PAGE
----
Botanica owner Carmen Mujica doesn’t believe the warnings about rattlesnake capsules, even if county officials say they caused three deaths in recent months.
“I’ve taken rattlesnake capsules my entire life and I’m strong and healthy,” said Mujica, who last week heard on a Spanish-language radio station the warnings that the capsules can cause illness and death. “What else are poor people going to cure themselves with?”
Five Los Angeles County residents were hospitalized in recent months with a bacterial infection caused by a strain of salmonella commonly found in reptiles, according to county health officials. Three of the patients died. Cause of death: powdered rattlesnake meat consumed in capsule form.
Although the warning issued last week by the County Department of Health Services carries no legal weight, officials expressed concern over the popularity of the capsules, a Latino folk remedy touted to combat a variety of chronic medical problems including acne, cancer, arthritis, blood disorders and AIDS.
“In Los Angeles County, this is the kind of medicine people turn to when modern medicine fails,” said Dr. Roshan Reporter, a county epidemiologist who helped identify the rattlesnake capsules as the source of the three deaths.
The California Department of Health Services has no plans to prohibit sale of the capsules because their manufacturers make no specific health claims. The capsules are considered a food, since they are nothing more than dried rattlesnake meat, said Frank Nava, the chief of field operations for the agency.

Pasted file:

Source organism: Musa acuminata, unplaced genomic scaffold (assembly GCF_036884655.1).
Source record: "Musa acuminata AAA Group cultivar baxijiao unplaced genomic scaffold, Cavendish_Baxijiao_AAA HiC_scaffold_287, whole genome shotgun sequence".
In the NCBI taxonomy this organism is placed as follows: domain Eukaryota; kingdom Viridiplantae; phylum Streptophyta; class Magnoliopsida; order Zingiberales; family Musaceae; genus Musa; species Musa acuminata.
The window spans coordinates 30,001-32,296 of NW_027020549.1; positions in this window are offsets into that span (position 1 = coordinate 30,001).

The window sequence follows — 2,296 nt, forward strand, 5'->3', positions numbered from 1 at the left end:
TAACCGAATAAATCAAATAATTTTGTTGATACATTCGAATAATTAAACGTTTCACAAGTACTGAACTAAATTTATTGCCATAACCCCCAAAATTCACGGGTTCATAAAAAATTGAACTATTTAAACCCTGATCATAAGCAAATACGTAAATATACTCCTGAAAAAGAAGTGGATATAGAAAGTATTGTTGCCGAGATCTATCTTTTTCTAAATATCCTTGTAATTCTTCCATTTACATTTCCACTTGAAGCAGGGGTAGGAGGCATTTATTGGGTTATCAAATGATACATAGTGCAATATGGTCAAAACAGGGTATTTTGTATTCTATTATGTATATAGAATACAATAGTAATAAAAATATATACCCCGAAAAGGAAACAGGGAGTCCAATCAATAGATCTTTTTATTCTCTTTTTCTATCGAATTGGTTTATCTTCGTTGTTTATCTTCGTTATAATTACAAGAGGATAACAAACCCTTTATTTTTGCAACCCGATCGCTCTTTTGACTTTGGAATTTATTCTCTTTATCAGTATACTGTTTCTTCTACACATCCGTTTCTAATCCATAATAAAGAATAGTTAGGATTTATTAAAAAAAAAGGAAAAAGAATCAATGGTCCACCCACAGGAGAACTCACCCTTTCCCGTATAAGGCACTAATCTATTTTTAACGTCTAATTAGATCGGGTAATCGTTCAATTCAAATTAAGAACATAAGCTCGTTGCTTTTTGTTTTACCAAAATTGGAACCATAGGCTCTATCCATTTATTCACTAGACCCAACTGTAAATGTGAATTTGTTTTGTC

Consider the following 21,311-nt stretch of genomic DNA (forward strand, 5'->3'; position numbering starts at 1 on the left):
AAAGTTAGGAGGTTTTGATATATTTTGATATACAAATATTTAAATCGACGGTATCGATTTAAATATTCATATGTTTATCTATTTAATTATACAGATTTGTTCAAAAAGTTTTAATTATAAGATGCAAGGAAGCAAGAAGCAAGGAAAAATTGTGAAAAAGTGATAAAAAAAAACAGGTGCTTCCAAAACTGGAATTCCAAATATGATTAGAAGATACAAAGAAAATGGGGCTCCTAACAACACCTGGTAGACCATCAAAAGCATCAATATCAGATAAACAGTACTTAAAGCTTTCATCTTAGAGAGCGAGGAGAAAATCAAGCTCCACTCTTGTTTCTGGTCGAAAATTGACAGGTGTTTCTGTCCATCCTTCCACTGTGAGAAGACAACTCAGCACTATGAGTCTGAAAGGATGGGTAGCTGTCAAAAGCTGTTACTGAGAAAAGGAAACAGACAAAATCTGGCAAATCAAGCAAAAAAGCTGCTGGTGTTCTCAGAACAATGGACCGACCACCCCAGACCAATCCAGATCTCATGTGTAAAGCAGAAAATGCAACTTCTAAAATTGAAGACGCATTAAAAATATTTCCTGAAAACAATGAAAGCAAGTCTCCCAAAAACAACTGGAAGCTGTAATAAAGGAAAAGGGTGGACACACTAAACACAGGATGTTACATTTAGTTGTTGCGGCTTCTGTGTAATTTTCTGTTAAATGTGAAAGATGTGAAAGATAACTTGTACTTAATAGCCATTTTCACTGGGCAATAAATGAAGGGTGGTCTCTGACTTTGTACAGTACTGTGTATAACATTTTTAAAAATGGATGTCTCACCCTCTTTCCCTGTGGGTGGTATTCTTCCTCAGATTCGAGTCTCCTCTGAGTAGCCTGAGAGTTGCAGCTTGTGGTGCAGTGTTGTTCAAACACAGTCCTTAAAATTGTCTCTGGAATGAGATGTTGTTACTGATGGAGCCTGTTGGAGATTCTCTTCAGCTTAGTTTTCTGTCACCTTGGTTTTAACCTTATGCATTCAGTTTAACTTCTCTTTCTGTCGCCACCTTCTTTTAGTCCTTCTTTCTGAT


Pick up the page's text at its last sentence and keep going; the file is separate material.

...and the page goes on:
“We just want to make people aware that the rattlesnake should be cooked properly, since it’s the cooking process that kills potentially harmful bacteria,” Nava said.
Despite the warning issued by the county, Mujica said she will continue to sell the capsules, known in Spanish as polvo de vibora , carne de vibora and vibora de cascabel .
Mujica is not alone in her continued faith in the healing power of dried, ground rattlesnake meat. Along Pacific Boulevard in Huntington Park, half of the six botanicas sell rattlesnake products.
Nestled between posters in Hindi advertising the afterlife and dozens of herbal remedies imported from Latin America, customers at one shop can purchase a packet of 50 rattlesnake capsules for as little as $10.
“The capsules are part of our culture, they’re the way people survived when there wasn’t anything else,” said a botanica clerk who asked not to be identified.
“If it (dried rattlesnake) is good enough for the poor in Mexico, it’s good enough for us, too.”
Produced in Mexico and shipped across the border as a general health supplement, the rattlesnake capsules have caused dozens of county residents to get sick in recent years. According to county health officials, an average of 15 people fell ill each year since 1984 from the particular type of salmonella found in rattlesnakes.
Commonly called Salmonella Arizona or Salmonella Subgroup Three, the bacterial infection can cause fever, diarrhea, abdominal pain and sometimes vomiting. Salmonella bacteria can also infect the bloodstream, resulting in potentially fatal illness.
People with decreased resistance to infections because of other illnesses are especially prone to bloodstream infections. The three individuals who died after taking the capsules were cancer patients who were more susceptible to falling terminally ill from the capsules, Reporter said.
From behind the counter of her Botanica San Jose, Mujica remains unfazed by the hullabaloo surrounding the capsules.
“Taking a bad capsule is just like eating a bad hamburger; you take your chances and hope for the best. And if you don’t have much money, sometimes it’s all you can afford,” she said, standing near a rack containing brightly colored packages of shark cartilage, cat’s nail and powdered rattlesnake.